Fantastic Fest: ‘Hail’ Hurts So Good

By  · Published on September 23rd, 2012

by Michael Treveloni

A dead horse plumets to earth, its frame a flailing mass. Earth rushes to meet the once strong animal. It is a stark and haunting image of disconnected reality, a pain with an epicenter radiating from our host, Daniel.

Daniel (Daniel P. Jones) is a reformed convict, released back into society after serving a few years. His first order of business is to find Leanne, his old girlfriend, and patch up their relationship. He stalks around town, wasting no time to re-align the life he once knew. She is located quickly, sweeping a moment of serenity into their lives.

They have been together on and off for years. They share the same birthday, same passions and are enveloped in the joy of being with each other. As they embrace, a distant tranquility stirs in Daniel; isolation’s walls are confronted and he finds himself a man from the inside out in nature, with the nature of an inside man just below the surface.

To set his life straight Daniel looks for a job. He has the skills required but a criminal background and a failure to put his dentures in make him a hard sell. His toothless mouth pleads for a chance and when one is given he promises not to disappoint. Redemption is something to be found and earned, a philosophy his ex-con mind understands, but has difficulty focusing on.

Old vices return and soon he and Leanne are drinking, using drugs and stealing to get by. Coupled with addictions, the pair morphs into an unsteady duo, effortlessly in lover at one moment while volite the next. Their exchanges rise and fall in tumultuous waves that always break back leaving them tired and vulnerable. This is the foundation of their existence together.

One night after a spat, he returns to Leanne’s to find her with Anthony, an old friend of hers and a heroin dealer. Daniel is wary of the stranger, voices his concerns and is reassured that the man is just a friend, despite hints of prior history worn in their body language. Placing his trust in her, Daniel accepts the man. When morning arrives, it brings a change to everything he understands..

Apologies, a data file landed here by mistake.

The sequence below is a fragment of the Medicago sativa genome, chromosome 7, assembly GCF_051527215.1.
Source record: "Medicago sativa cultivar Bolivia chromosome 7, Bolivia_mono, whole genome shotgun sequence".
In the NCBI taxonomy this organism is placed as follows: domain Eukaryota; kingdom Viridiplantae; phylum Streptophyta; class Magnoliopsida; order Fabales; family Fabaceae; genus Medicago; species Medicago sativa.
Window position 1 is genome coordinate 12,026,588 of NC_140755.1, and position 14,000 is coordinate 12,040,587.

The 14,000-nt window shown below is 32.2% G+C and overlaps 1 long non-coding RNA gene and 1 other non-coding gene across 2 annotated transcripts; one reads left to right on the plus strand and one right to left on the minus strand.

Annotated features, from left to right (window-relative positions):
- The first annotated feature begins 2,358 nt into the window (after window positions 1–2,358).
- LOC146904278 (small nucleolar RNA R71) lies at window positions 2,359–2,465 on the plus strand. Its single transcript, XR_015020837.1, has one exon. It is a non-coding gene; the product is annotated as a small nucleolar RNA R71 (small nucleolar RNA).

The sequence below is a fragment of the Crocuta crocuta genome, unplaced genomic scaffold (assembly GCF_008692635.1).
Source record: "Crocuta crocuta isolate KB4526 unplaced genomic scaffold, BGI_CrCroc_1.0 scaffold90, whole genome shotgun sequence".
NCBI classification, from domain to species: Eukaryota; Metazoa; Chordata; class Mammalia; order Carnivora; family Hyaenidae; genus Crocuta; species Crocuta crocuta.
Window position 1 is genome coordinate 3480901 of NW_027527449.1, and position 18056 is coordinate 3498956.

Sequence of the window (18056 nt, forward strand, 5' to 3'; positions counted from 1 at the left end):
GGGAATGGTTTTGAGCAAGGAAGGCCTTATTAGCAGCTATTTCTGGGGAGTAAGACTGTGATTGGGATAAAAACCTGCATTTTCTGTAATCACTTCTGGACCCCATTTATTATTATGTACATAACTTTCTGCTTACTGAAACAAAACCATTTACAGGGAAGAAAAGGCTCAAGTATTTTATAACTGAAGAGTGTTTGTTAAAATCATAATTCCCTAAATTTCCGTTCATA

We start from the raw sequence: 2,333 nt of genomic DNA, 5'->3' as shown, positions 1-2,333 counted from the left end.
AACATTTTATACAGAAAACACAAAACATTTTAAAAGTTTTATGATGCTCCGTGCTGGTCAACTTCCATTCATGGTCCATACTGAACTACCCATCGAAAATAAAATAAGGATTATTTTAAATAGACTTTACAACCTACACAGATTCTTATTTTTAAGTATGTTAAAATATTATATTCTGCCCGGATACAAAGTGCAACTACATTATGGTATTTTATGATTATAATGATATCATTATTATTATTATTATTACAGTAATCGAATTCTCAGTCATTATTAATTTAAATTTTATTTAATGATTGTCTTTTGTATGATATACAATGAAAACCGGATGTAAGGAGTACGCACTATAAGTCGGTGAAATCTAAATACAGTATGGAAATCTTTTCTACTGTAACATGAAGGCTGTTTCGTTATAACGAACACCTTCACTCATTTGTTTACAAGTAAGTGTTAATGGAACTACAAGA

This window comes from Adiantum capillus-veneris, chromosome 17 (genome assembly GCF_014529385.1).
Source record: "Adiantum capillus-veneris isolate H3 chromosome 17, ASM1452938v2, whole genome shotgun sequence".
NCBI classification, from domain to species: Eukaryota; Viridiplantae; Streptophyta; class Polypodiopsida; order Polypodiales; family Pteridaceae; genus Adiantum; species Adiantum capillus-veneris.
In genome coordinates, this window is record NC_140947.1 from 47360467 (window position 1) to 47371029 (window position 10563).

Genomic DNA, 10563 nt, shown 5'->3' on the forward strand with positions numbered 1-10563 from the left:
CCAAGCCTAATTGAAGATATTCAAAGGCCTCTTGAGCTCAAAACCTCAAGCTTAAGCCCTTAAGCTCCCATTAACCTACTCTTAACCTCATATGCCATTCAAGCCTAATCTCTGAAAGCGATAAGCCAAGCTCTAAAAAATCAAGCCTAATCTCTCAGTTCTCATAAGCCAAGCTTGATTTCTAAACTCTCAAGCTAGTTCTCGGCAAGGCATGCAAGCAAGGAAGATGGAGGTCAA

With a fraying tether, Daniel makes his own gravity. Years spent inside sweat from his pores. Fragments of his life stobe incoherently as time and space fall away, turning his body into a disintegrating vessel of rage and retribution. Walls go back up and the horse continues to fall.

Hail is a film that hurts to watch. Its semi-autobiographical story, culled from real events from Jones’ life and those around him, plays with painful authenticity. It’s a slow gutting of broken bodies. Like watching a car roll down hill, gaining momentum before crashing violently into a wall. The wreckage: past, present and unforeseen, hangs on every expression and edit. Director Amiel Courtin-Wilson explores buried narrative by intercutting images like they were Daniel’s stream of consciousness. As he unravels so do we. At once he is relatable and revolting, wearing the most extreme qualities of humanity like a battered suit, keeping hidden the soft parts or whatever remains of them. Hail highlights the beauty in his chaos, even when there isn’t a lot of hope left.

The Upside: While the story is a steamroller of depression it does offer some fantastic imagery to meditate on.

The Downside: It’s a slow and rough ride that doesn’t let up.

On the Side: Daniel P. Jones and Leanne Campbell are parters in real life. Jones also helped establish the Plan B theatre company where talent is made up of reformed inmates.

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